7 Things the Church Can’t Do for the Pastor

Pastor, there are some things your church can’t do for you.

They simply can’t.

Please understand. I love the church. Greatly. I’m a local church guy. But, they simply can’t do these things for you.

And, if you think they can, or you leave it up to them to do these things, you’ll someday find out the hard way — they can’t.

I’ve watched it many times as pastors didn’t do these. They followed the demands of the church and somehow expected the church to be providing these needs. It caused a void.

Some pastors have even crashed and burned waiting for someone else to do for them what only they could do.

Granted, you may have the greatest church of your ministry career, but regardless of how wonderful the church is they can’t do all the things for you that your soul, personal life and ministry demands.

You’ll have to do them yourself – by God’s grace – if they’re going to be done.

Here are 7 things your church can’t adequately do for the pastor:

Hold you accountable. The church can’t guard your heart and character. It doesn’t matter how many rules or committees they have, if you want to ruin your life, you’ll find a way around the structure.

Love your family and protect your time with them. They may love your family. They may respect your time with them, but if you really want to protect your family – you’ll have to take the lead role here.

Understand the demands on your time. They can’t. And, you’ll only be disappointed if you expect them to. All jokes aside, they know you work more than Sunday, but they don’t know all the pressure placed upon your role. They can’t understand anymore than you can understand what it’s like to sit at their desk, or operate that machine they operate, or drive that police car or teach that classroom. We only know what we know and we can’t fully understand what another person’s experience is until we experience it.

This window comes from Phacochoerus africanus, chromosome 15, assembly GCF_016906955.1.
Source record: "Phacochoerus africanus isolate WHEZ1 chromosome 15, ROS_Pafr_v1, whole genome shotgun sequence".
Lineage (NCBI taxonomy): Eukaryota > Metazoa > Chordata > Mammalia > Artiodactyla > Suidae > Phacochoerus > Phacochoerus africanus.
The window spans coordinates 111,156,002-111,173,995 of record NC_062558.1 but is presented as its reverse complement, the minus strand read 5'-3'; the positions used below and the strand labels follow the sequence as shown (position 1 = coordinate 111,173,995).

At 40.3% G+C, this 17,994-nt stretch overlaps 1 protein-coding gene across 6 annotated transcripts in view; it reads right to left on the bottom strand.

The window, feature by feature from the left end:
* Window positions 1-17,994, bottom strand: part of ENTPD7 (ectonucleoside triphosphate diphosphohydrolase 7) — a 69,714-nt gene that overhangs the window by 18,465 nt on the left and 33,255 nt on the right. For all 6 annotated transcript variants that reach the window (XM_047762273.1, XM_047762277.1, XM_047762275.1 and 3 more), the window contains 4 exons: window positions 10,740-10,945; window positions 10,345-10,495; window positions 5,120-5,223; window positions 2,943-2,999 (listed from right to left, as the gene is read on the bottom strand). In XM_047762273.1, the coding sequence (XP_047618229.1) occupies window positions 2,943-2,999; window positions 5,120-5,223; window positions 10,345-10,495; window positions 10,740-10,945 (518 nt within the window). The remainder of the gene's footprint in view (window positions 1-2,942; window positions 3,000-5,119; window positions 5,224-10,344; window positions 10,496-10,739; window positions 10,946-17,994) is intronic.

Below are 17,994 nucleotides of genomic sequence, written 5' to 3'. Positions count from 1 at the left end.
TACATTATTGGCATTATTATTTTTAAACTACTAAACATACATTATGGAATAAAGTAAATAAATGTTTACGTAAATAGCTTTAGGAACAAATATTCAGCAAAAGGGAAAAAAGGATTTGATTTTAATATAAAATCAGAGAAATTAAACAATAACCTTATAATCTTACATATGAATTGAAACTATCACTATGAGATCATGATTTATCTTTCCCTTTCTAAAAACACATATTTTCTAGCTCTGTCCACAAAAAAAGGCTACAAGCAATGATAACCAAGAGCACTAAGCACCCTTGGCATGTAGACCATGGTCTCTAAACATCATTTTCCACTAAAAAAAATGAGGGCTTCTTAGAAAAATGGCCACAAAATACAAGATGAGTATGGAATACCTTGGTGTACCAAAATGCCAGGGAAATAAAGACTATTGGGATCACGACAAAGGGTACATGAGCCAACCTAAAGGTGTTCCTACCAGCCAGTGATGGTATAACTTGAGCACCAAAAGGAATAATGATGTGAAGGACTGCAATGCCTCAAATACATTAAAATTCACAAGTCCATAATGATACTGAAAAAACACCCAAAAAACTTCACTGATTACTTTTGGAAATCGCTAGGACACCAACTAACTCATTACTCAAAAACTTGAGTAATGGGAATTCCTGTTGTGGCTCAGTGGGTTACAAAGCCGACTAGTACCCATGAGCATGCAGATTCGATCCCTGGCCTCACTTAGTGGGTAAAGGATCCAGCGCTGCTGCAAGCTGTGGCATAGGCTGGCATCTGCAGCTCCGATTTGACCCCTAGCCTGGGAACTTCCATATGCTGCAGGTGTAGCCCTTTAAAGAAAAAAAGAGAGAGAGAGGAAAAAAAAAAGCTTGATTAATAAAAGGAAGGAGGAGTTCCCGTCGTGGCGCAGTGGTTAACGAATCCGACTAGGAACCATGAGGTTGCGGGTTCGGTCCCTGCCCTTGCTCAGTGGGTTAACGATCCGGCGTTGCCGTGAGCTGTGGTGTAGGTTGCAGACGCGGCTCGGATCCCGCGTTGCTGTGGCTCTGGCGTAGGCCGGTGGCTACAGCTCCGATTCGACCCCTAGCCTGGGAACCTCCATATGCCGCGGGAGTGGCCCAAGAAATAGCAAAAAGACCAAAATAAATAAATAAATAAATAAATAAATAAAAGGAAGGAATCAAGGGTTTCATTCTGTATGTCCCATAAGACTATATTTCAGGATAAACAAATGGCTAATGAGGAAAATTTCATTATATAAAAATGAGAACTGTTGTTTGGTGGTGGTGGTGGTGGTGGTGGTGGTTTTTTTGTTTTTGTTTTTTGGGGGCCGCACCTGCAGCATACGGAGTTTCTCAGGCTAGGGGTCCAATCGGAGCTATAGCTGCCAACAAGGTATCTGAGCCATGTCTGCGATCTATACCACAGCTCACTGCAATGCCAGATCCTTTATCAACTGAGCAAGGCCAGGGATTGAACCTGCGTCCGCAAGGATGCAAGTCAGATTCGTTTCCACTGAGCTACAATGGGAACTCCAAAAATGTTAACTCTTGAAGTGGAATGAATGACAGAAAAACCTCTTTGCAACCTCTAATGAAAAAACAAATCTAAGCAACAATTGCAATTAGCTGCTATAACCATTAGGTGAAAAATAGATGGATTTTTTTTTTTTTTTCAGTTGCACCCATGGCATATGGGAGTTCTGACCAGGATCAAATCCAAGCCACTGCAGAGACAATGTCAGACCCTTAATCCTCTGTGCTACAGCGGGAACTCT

Ensure you discipline your Sabbath time. You can teach it – they can know it, but if they need you they aren’t going to necessarily understand that you’re on a Sabbath. If you’re going to rest — if you’re going to have a Biblically commanded Sabbath – you’ll have to discipline yourselves to take it.

Read your mind. People are usually waiting to be led. They are looking for a vision to follow. They can’t follow an unspoken vision.

Build your sense of self-worth. If you’re waiting to hear how wonderful the message was, what a good job you’re doing, or how much the church loves you in order to feel you’re doing a good job — you’re going to be very disappointed most of the time. You’ll have to find your sense of self-worth in your relationship with God and living out His purpose for your life – the same place you’re hopefully encouraging the church to find their sense of self-worth.

Completely discern your call from God. Some may be used of God to speak into your life, but your personal calling is between you and God. They won’t always understand when you’re “called away” or when you feel “led” to lead in a certain direction. And, you can’t expect them to.

Don’t expect others to do for you what only you, by God’s grace, can do.

7 Things Great Leaders Do: Advice For Today’s Young Leaders